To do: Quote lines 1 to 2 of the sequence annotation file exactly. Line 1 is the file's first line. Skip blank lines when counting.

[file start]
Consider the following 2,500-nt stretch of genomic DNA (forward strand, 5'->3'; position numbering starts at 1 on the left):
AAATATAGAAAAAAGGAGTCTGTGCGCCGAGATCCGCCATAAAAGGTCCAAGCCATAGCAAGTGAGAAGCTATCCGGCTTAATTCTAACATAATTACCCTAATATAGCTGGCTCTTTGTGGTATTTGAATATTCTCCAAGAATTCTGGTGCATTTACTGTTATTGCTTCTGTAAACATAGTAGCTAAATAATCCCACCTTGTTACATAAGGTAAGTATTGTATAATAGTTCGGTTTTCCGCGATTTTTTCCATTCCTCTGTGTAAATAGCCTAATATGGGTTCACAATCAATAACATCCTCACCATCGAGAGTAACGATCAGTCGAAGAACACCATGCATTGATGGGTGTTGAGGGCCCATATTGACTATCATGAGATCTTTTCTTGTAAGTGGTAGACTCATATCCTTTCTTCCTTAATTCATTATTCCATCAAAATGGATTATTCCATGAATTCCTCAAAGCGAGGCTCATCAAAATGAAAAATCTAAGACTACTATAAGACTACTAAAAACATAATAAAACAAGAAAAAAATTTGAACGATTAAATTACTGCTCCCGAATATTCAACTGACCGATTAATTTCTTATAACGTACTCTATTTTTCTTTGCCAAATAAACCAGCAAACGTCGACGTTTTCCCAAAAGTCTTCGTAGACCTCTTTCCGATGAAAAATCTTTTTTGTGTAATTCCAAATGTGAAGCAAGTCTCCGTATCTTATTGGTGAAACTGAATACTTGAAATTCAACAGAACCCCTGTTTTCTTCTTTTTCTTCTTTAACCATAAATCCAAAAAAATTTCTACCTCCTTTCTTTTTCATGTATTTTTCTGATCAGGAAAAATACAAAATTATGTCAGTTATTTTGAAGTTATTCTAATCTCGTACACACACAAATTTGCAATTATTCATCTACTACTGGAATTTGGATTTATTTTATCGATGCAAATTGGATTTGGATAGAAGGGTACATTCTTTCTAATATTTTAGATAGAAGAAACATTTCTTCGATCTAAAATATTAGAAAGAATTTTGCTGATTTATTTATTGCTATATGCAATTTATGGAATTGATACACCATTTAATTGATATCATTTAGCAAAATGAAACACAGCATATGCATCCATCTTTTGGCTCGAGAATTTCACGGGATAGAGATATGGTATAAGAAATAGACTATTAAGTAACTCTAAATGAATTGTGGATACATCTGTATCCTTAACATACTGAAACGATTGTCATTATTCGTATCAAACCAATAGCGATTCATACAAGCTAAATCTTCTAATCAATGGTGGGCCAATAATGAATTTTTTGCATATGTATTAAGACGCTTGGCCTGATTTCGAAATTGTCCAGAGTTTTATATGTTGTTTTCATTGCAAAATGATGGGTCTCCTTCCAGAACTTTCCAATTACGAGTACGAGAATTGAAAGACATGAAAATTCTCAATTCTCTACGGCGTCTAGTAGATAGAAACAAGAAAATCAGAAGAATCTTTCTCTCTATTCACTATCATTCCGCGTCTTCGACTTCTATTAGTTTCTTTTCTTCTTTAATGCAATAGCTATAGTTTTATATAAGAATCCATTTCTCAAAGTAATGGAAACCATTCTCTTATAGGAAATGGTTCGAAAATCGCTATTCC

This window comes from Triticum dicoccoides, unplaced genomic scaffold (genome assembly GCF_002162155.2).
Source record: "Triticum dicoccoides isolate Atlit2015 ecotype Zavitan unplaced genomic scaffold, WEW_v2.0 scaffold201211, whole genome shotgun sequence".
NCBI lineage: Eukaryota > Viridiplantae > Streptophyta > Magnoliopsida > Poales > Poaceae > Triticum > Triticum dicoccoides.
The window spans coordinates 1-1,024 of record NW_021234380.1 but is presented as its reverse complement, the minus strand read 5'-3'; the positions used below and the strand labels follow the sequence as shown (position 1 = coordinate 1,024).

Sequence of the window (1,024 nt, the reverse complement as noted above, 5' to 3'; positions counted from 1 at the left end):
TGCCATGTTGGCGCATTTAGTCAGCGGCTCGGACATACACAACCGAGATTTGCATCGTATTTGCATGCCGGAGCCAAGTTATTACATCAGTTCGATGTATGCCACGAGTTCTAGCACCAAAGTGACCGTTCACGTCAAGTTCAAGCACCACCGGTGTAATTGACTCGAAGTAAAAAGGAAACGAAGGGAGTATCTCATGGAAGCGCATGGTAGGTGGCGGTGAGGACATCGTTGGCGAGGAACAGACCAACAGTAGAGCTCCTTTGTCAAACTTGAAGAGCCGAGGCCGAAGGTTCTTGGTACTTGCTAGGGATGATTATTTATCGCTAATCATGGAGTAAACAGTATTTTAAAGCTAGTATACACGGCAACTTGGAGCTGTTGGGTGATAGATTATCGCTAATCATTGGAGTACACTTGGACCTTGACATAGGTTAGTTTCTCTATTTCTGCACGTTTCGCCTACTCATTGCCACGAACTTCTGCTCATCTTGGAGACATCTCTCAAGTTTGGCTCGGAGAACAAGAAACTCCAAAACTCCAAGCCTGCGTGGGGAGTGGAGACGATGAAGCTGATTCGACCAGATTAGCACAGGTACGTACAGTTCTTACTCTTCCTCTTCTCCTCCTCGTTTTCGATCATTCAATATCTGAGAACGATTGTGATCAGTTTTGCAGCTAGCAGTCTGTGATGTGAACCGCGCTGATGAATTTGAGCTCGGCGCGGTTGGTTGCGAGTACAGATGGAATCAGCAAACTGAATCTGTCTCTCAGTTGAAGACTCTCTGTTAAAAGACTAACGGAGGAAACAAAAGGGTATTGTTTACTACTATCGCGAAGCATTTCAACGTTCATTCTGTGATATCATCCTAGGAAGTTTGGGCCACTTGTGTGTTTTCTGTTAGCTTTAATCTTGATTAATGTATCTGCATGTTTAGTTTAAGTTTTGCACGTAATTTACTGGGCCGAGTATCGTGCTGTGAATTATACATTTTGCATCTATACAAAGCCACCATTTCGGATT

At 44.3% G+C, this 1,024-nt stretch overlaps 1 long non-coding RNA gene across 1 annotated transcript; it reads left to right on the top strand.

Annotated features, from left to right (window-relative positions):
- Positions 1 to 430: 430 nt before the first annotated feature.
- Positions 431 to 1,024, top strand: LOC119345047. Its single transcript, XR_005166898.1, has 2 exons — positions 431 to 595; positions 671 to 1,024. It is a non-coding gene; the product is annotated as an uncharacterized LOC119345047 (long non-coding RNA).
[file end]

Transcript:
Consider the following 2,500-nt stretch of genomic DNA (forward strand, 5'->3'; position numbering starts at 1 on the left):
AAATATAGAAAAAAGGAGTCTGTGCGCCGAGATCCGCCATAAAAGGTCCAAGCCATAGCAAGTGAGAAGCTATCCGGCTTAATTCTAACATAATTACCCTAATATAGCTGGCTCTTTGTGGTATTTGAATATTCTCCAAGAATTCTGGTGCATTTACTGTTATTGCTTCTGTAAACATAGTAGCTAAATAATCCCACCTTGTTACATAAGGTAAGTATTGTATAATAGTTCGGTTTTCCGCGATTTTTTCCATTCCTCTGTGTAAATAGCCTAATATGGGTTCACAATCAATAACATCCTCACCATCGAGAGTAACGATCAGTCGAAGAACACCATGCATTGATGGGTGTTGAGGGCCCATATTGACTATCATGAGATCTTTTCTTGTAAGTGGTAGACTCATATCCTTTCTTCCTTAATTCATTATTCCATCAAAATGGATTATTCCATGAATTCCTCAAAGCGAGGCTCATCAAAATGAAAAATCTAAGACTACTATAAGACTACTAAAAACATAATAAAACAAGAAAAAAATTTGAACGATTAAATTACTGCTCCCGAATATTCAACTGACCGATTAATTTCTTATAACGTACTCTATTTTTCTTTGCCAAATAAACCAGCAAACGTCGACGTTTTCCCAAAAGTCTTCGTAGACCTCTTTCCGATGAAAAATCTTTTTTGTGTAATTCCAAATGTGAAGCAAGTCTCCGTATCTTATTGGTGAAACTGAATACTTGAAATTCAACAGAACCCCTGTTTTCTTCTTTTTCTTCTTTAACCATAAATCCAAAAAAATTTCTACCTCCTTTCTTTTTCATGTATTTTTCTGATCAGGAAAAATACAAAATTATGTCAGTTATTTTGAAGTTATTCTAATCTCGTACACACACAAATTTGCAATTATTCATCTACTACTGGAATTTGGATTTATTTTATCGATGCAAATTGGATTTGGATAGAAGGGTACATTCTTTCTAATATTTTAGATAGAAGAAACATTTCTTCGATCTAAAATATTAGAAAGAATTTTGCTGATTTATTTATTGCTATATGCAATTTATGGAATTGATACACCATTTAATTGATATCATTTAGCAAAATGAAACACAGCATATGCATCCATCTTTTGGCTCGAGAATTTCACGGGATAGAGATATGGTATAAGAAATAGACTATTAAGTAACTCTAAATGAATTGTGGATACATCTGTATCCTTAACATACTGAAACGATTGTCATTATTCGTATCAAACCAATAGCGATTCATACAAGCTAAATCTTCTAATCAATGGTGGGCCAATAATGAATTTTTTGCATATGTATTAAGACGCTTGGCCTGATTTCGAAATTGTCCAGAGTTTTATATGTTGTTTTCATTGCAAAATGATGGGTCTCCTTCCAGAACTTTCCAATTACGAGTACGAGAATTGAAAGACATGAAAATTCTCAATTCTCTACGGCGTCTAGTAGATAGAAACAAGAAAATCAGAAGAATCTTTCTCTCTATTCACTATCATTCCGCGTCTTCGACTTCTATTAGTTTCTTTTCTTCTTTAATGCAATAGCTATAGTTTTATATAAGAATCCATTTCTCAAAGTAATGGAAACCATTCTCTTATAGGAAATGGTTCGAAAATCGCTATTCC